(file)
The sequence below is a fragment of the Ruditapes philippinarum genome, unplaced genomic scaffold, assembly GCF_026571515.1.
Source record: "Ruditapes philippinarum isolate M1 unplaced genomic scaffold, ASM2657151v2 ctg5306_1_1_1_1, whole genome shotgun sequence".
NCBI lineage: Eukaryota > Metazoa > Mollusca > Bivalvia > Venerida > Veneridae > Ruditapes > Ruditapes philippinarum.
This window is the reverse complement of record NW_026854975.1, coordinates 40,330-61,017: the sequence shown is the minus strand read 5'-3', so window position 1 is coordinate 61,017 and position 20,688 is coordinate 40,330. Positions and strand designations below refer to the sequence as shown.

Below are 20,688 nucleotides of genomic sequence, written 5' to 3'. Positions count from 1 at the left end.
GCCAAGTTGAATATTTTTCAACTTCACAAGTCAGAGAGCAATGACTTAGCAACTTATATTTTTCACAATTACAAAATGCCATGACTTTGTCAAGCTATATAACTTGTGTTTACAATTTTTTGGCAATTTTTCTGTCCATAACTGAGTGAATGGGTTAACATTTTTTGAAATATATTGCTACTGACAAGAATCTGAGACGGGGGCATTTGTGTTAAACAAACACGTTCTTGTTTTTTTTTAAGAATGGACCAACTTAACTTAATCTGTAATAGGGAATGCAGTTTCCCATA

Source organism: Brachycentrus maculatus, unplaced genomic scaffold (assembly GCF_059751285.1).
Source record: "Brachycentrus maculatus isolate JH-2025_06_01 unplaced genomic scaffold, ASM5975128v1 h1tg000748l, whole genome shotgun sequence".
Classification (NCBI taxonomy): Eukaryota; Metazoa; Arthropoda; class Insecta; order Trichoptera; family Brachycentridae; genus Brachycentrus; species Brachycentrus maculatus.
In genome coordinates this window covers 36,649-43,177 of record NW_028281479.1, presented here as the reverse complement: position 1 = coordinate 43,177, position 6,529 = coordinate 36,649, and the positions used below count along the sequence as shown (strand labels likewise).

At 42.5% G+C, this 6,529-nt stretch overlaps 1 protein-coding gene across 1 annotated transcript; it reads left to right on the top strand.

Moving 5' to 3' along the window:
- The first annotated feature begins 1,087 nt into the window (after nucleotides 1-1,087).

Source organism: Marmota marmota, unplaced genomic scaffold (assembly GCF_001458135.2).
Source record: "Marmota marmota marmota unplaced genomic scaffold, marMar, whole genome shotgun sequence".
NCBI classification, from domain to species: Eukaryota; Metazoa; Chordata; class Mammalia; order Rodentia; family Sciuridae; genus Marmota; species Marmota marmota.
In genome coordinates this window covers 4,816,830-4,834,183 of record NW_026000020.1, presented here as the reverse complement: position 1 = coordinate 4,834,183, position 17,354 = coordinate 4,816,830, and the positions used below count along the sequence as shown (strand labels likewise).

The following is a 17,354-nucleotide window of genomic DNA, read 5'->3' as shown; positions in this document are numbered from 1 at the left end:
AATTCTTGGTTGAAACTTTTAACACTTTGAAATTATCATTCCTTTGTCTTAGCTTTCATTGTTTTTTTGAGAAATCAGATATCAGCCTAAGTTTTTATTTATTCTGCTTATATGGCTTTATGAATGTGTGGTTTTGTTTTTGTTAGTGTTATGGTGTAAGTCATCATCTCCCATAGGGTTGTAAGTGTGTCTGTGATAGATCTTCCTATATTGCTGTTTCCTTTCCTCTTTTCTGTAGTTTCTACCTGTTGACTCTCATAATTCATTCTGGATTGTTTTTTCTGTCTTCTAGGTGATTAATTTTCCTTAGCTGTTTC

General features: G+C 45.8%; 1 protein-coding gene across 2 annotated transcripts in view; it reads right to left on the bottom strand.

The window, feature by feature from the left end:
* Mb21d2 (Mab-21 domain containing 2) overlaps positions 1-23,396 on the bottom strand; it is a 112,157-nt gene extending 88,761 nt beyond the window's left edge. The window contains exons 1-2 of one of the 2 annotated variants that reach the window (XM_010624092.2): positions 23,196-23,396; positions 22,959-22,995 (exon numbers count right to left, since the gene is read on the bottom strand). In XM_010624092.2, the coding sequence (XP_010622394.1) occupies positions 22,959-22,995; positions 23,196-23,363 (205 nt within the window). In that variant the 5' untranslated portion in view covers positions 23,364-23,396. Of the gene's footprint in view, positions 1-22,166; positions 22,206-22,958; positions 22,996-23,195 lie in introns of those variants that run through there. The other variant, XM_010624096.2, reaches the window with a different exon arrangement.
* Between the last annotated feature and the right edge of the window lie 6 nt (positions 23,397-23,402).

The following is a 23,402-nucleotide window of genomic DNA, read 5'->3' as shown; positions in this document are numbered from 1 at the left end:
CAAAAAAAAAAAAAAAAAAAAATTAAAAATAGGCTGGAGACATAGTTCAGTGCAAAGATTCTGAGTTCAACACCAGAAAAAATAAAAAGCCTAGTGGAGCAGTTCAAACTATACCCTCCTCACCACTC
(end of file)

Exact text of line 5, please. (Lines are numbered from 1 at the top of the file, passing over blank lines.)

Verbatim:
Below are 20,688 nucleotides of genomic sequence, written 5' to 3'. Positions count from 1 at the left end.